Office 365
The cheapest out of pocket option is to rent Office 365 Home. It costs $6.99/month or $69.99/year.
The Office 365 Business costs more but it includes a SharePoint website. It costs $5-$12.50/month per user.

If you need Office on multiple PCs then it’s cheaper to get a premium subscription. If you need the Professional version on multiple PCs then a subscription is a no-brainer.

 

Note that Windows Vista users, will have to opt for Office 2010. Office 2013 and Office 2016 are not supported for Vista.

 

BLOCK RATES ARE 10% LOWER!

Free walk through of your company or remote/drop-off computer analysis.

You save money by purchasing block hours. Pay with a check, credit card or PayPal. You are responsible for fees incurred with credit card and PayPal.

 


Rent or Buy?

Renting Office 365 Home Premium


Upgrading to Office 2016 or Office 365 is very simple. You can get started with a trial subscription .  You get access to the Professional Suite plus 20G OneDrive and 60 minutes of free Skype phone calls/month. You also get free upgrades and best of all you can use the software on 5 PCs or Macs. The down side is that you don’t get a permanent license.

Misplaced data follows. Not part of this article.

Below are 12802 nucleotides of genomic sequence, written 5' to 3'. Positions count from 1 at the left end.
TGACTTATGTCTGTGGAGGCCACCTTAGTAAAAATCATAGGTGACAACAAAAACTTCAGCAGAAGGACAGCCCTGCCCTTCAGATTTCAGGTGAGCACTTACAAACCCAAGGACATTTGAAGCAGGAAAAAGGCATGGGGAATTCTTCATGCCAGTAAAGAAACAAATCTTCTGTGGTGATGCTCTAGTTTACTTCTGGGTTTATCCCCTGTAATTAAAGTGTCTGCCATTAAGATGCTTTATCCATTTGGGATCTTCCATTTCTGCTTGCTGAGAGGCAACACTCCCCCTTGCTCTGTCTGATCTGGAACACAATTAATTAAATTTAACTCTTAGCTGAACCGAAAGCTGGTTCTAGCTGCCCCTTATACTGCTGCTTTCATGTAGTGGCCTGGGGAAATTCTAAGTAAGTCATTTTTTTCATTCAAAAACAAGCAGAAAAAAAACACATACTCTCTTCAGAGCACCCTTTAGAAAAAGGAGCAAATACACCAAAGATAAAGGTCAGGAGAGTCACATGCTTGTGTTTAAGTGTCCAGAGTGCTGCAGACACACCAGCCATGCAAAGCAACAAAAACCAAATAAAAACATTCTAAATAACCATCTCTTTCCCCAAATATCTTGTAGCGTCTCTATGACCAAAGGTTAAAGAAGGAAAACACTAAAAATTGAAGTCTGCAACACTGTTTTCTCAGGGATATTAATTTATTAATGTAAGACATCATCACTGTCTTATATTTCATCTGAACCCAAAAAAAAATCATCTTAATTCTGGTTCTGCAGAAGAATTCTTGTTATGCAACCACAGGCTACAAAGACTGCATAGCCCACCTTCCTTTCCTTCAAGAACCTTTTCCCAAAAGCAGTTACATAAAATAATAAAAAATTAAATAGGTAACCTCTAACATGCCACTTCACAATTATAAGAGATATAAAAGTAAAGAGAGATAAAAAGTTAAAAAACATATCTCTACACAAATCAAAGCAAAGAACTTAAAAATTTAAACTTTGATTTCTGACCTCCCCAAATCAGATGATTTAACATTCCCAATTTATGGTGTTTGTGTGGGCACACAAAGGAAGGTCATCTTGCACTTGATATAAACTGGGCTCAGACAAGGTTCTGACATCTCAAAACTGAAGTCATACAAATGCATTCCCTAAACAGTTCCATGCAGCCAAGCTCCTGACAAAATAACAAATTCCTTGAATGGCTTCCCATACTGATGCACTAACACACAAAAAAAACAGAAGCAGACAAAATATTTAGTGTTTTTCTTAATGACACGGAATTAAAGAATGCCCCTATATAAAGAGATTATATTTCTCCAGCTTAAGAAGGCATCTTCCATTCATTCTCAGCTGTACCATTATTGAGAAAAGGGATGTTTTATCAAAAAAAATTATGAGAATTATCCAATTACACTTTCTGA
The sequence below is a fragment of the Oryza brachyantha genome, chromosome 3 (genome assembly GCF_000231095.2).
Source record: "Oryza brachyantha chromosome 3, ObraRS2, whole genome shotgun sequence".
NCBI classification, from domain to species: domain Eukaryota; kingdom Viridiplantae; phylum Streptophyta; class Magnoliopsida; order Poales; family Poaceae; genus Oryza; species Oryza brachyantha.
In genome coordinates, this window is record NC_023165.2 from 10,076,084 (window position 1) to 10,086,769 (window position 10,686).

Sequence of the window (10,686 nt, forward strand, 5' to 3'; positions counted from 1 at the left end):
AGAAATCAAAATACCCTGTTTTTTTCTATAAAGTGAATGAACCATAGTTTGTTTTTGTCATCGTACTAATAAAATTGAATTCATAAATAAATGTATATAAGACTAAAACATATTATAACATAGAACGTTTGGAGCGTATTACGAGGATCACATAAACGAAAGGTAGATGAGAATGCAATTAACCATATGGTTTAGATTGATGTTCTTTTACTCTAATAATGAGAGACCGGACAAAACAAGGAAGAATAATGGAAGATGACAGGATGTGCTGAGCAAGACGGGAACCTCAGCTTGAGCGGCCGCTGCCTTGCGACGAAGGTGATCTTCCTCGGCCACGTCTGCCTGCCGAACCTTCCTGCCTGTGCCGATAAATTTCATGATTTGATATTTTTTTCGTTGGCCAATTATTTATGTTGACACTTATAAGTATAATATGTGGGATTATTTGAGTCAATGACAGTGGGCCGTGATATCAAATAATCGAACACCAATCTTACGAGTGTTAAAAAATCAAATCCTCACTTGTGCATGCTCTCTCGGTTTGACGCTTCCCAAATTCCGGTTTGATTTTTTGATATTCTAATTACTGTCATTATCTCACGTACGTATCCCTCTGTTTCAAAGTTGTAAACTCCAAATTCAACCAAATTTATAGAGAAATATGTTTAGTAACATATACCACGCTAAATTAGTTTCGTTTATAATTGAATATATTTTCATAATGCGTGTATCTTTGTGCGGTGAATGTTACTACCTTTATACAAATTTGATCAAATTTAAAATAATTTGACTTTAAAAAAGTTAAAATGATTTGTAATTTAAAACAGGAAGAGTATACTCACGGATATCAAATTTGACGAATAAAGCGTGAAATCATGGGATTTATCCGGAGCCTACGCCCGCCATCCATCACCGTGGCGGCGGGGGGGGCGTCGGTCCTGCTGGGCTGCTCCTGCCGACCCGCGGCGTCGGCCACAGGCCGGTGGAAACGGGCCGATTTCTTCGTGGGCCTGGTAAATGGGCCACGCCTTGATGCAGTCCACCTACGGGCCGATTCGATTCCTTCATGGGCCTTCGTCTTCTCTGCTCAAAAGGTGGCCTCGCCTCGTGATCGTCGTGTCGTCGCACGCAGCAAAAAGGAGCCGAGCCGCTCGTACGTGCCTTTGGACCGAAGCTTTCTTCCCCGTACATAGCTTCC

Buying Office 2013


You can buy Office 2016 but the Professional version can be expensive. You can get Office Home & 
Student 2016 for $149.99 from Microsoft but it doesn’t include Outlook. If you want Outlook it will cost you $229.99. If you need Publisher or Access you need the Professional version which costs $399.99.
You can find cheaper prices with a Google search. Nextag shows the Professional version for as cheap as $164 but then you need to investigate the seller’s reputation.

 


Buying Older Versions Office


You can also buy an older version of Office like Office 2010 or Office 2013. If you don’t need the features of newer versions then you can get the older versions cheaper using Google & Nextag. Again you will need to validate the reputation of whomever you purchase from.

This route is mandatory for Windows Vista Users. Windows Vista has roughly 3% of the desktop operating systems.

 

Upgrade:

Upgrade Windows XP to Windows 7Windows

Windows 10 Upgrade, should I allow it?

Upgrade Windows

End of Life Products

Why you should be concerned.


Here’s a possible scenario. Let’s say that your outdated product has the same code as newer vesrions that get security updates. The update can be reverse engineered to find the vulnerablity in your product which is not patched!

End of Life